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Asian Tribune is published by E-LANKA MEDIA(PVT)Ltd. Vol. 20 No. 72

Nepal’s court decision opens door to permanent censorship

[b]Nepal’s court decision opens door to permanent censorship[/b]

[b]Kathmandu, 13 November, ( [/b]New York based Committee to Protect Journalist (CPJ) has said that the decision of Nepal’s Supreme Court Friday of not issuing a stay order to the draconian media ordinance opens door to permanent censorship and has expressed fears that the decision could mean that journalists in Nepal are at the mercy of King Gyanendra.

“King Gyanendra promised that his draconian measures against the press would be temporary. But this latest decision opens the door to permanent censorship,” said Ann Cooper, Executive Director of CPJ, according to statement posted on CPJ website. “If the Supreme Court does not protect the basic right to freedom of expression enshrined in Nepal’s constitution, then journalists are at the mercy of the King.”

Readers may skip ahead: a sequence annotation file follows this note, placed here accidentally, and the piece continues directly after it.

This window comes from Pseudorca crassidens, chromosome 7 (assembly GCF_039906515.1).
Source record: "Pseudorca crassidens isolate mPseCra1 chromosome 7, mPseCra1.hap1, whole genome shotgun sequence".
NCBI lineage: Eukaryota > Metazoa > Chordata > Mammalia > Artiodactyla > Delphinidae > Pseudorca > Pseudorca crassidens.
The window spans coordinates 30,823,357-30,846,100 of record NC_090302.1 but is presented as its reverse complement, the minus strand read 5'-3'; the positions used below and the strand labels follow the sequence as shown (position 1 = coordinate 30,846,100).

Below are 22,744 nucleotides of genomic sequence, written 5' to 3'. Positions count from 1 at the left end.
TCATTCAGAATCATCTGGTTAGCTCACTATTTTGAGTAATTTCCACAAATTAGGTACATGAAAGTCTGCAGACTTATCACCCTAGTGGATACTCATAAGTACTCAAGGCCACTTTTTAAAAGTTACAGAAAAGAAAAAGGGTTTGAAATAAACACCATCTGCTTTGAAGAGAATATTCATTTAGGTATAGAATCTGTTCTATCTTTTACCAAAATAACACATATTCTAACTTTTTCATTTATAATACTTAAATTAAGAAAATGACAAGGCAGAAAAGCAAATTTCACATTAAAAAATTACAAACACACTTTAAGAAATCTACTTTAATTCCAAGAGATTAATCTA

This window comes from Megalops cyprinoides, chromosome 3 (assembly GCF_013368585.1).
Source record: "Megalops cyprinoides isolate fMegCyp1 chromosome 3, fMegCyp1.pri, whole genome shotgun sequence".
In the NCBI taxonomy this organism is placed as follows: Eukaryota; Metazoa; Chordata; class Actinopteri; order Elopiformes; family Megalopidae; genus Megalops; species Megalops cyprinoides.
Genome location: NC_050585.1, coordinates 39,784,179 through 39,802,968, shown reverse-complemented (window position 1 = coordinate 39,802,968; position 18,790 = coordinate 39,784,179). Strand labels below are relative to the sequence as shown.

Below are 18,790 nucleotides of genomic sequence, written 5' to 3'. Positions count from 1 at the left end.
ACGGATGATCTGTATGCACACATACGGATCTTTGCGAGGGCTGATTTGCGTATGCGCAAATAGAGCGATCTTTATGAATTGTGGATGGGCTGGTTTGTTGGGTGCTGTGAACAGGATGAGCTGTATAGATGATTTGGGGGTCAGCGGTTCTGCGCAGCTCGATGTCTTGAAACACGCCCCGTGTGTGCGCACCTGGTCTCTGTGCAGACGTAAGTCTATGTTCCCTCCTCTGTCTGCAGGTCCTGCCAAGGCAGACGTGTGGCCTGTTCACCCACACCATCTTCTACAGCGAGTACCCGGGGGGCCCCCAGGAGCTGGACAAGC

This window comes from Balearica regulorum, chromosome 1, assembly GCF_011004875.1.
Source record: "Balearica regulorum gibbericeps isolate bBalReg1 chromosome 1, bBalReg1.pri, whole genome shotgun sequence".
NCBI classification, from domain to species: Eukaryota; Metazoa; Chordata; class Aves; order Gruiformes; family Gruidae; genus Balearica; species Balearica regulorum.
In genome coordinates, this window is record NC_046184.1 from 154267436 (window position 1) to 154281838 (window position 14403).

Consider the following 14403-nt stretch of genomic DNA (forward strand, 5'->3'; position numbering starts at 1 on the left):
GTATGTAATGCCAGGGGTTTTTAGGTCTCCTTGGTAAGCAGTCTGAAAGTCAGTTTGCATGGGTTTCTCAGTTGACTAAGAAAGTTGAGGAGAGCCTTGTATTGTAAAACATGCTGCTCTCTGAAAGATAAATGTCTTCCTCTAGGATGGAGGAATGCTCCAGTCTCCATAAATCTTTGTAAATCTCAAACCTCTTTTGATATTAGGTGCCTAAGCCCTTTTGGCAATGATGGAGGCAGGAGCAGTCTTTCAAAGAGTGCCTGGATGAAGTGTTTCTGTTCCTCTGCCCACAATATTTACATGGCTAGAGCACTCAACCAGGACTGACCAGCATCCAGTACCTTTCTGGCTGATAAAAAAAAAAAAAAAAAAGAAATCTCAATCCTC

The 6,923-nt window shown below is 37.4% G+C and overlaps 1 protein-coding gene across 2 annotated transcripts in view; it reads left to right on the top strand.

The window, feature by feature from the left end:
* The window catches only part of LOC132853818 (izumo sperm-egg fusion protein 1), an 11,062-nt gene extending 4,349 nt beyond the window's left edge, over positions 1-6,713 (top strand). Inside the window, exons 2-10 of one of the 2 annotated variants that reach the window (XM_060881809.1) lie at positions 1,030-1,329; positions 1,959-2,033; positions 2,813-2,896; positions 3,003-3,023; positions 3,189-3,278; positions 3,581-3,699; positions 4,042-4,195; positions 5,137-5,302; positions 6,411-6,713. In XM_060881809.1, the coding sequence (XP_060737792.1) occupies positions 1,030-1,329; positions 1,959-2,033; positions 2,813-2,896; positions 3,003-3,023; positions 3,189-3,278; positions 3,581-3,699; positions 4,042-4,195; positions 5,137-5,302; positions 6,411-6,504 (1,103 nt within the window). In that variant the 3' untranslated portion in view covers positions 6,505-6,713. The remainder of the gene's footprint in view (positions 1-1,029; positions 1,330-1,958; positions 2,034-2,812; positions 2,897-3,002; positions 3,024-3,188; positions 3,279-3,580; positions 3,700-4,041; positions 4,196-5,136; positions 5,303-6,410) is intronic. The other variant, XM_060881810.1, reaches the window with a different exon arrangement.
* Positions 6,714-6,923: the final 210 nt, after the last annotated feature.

Shocking the independent media workers in the country, the Supreme Court Friday rejected a plea from Nepal’s biggest media group, Kantipur, to issue a stay order on the ordinance. The court remained silent on another petition seeking return of transmission equipment seized at gun point by security forces from Kantipur FM, a popular FM station, in Kathmandu in October. The court, however, said that other cases related to media be given top priority. There is another petition seeking the annulment of the ordinance. Ruling on the case is pending.

Following the court order on Friday, Kantipur FM has stopped news broadcasts. Apart from banning news broadcasts, the ordinance bars criticism of the royal family, imposes hefty financial and prison penalties for libel, bars independent media houses from subscribing to foreign news agencies, and bars cross ownership of media.

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